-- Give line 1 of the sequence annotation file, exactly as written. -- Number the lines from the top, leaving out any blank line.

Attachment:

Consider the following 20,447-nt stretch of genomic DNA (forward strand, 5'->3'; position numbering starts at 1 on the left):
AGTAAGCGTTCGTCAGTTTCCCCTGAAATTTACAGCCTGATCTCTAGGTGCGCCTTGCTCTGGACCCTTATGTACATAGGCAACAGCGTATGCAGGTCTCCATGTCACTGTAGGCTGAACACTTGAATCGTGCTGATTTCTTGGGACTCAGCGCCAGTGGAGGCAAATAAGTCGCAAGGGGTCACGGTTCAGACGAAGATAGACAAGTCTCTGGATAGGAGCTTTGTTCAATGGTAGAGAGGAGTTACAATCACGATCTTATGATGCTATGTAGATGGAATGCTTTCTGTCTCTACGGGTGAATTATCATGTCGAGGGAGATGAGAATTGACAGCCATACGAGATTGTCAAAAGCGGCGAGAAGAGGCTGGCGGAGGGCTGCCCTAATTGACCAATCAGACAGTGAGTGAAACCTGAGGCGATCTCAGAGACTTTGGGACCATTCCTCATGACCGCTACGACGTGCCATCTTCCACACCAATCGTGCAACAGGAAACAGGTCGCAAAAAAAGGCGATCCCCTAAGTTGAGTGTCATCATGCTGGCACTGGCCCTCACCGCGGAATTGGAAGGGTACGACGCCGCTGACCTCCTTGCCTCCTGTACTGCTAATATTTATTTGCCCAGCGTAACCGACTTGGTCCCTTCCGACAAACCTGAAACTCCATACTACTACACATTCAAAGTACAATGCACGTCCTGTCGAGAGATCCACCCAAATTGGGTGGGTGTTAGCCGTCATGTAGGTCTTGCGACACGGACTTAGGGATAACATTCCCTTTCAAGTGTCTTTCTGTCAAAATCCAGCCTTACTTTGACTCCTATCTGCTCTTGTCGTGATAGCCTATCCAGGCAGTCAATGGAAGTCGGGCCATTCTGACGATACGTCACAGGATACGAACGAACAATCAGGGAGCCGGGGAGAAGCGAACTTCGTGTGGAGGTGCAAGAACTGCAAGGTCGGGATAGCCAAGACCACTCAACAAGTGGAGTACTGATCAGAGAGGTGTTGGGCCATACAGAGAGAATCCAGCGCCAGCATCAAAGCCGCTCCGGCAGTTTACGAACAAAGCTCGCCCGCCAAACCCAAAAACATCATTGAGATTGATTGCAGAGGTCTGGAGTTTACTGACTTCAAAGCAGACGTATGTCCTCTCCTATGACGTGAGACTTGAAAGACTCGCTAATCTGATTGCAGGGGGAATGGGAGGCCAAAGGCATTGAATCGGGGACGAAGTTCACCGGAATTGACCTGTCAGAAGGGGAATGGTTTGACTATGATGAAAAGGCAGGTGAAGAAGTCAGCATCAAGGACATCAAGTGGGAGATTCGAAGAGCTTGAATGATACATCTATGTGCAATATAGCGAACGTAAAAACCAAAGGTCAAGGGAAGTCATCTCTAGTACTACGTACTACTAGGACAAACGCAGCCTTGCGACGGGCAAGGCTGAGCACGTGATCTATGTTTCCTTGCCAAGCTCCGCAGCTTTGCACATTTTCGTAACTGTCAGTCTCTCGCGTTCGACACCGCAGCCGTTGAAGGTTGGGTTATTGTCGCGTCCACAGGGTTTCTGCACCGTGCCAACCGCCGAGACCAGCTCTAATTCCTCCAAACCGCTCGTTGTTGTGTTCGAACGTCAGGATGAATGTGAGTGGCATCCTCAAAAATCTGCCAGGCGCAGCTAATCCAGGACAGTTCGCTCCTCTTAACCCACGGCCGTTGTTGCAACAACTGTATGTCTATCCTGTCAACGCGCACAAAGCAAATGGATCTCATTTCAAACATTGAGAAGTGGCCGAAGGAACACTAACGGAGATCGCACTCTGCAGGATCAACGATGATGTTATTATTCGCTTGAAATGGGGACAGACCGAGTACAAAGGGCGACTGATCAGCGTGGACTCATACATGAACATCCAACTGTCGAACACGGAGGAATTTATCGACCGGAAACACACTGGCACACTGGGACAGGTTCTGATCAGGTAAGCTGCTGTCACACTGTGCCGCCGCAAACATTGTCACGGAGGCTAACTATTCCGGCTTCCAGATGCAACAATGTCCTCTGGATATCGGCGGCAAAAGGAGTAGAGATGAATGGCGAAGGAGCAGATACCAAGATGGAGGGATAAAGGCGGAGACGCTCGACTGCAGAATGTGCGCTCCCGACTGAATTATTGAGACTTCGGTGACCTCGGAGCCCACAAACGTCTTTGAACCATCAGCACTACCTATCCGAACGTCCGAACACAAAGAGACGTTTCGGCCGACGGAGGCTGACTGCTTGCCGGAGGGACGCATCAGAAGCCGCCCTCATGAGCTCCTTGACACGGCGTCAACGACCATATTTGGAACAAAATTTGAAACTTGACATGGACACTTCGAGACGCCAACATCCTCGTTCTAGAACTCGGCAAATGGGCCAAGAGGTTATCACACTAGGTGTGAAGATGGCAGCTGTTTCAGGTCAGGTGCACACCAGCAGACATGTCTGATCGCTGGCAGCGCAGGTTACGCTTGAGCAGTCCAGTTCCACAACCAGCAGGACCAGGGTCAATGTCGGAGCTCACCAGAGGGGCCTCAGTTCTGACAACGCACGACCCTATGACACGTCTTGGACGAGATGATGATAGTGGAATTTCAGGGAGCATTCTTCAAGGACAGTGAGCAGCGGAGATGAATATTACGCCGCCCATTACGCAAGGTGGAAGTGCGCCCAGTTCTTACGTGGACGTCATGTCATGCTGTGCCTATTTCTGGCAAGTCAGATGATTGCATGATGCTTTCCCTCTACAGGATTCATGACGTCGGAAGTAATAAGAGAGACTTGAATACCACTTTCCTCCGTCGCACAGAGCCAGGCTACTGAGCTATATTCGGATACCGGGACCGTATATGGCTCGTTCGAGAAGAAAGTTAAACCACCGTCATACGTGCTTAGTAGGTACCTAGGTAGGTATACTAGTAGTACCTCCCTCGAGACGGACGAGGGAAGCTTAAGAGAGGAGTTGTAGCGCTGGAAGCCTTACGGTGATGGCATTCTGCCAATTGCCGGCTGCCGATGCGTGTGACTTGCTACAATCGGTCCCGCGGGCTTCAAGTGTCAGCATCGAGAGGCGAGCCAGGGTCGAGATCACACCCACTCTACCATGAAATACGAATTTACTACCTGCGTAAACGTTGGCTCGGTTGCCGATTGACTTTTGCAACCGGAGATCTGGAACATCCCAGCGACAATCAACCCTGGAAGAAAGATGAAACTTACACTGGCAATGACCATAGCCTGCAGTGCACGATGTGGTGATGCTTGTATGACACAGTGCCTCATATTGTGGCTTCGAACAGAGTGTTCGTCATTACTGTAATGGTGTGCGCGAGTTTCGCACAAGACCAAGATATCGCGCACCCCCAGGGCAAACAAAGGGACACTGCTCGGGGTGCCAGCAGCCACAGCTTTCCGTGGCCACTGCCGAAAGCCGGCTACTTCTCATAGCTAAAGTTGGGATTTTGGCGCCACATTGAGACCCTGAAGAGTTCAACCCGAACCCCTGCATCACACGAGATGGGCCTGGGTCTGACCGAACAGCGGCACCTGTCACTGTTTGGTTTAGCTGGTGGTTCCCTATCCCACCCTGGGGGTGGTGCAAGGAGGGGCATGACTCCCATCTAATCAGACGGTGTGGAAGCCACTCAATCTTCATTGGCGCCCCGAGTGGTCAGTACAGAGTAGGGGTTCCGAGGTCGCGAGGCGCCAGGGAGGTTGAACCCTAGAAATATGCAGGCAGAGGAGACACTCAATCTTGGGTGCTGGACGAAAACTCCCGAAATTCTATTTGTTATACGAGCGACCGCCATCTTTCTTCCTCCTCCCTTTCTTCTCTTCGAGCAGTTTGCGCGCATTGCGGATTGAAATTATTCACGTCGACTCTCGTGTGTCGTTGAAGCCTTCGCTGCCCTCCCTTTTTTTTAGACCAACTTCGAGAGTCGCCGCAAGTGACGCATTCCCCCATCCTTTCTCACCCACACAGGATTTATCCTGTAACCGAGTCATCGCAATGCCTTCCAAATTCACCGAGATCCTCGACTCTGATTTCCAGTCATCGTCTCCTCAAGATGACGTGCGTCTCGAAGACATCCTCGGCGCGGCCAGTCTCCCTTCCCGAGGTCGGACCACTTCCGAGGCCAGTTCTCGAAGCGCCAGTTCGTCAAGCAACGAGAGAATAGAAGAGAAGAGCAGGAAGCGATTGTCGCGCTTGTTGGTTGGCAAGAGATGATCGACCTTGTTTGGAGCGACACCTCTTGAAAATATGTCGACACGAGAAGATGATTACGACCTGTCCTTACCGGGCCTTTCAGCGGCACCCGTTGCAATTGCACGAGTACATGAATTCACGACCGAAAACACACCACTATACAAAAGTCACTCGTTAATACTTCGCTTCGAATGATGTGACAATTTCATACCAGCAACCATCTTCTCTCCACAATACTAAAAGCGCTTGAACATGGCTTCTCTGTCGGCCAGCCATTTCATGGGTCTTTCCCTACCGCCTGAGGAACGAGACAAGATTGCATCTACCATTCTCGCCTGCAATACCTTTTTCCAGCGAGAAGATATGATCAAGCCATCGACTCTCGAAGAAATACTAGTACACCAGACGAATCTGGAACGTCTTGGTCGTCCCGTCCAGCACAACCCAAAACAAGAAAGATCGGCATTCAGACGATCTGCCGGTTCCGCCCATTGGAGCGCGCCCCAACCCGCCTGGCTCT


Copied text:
Consider the following 20,447-nt stretch of genomic DNA (forward strand, 5'->3'; position numbering starts at 1 on the left):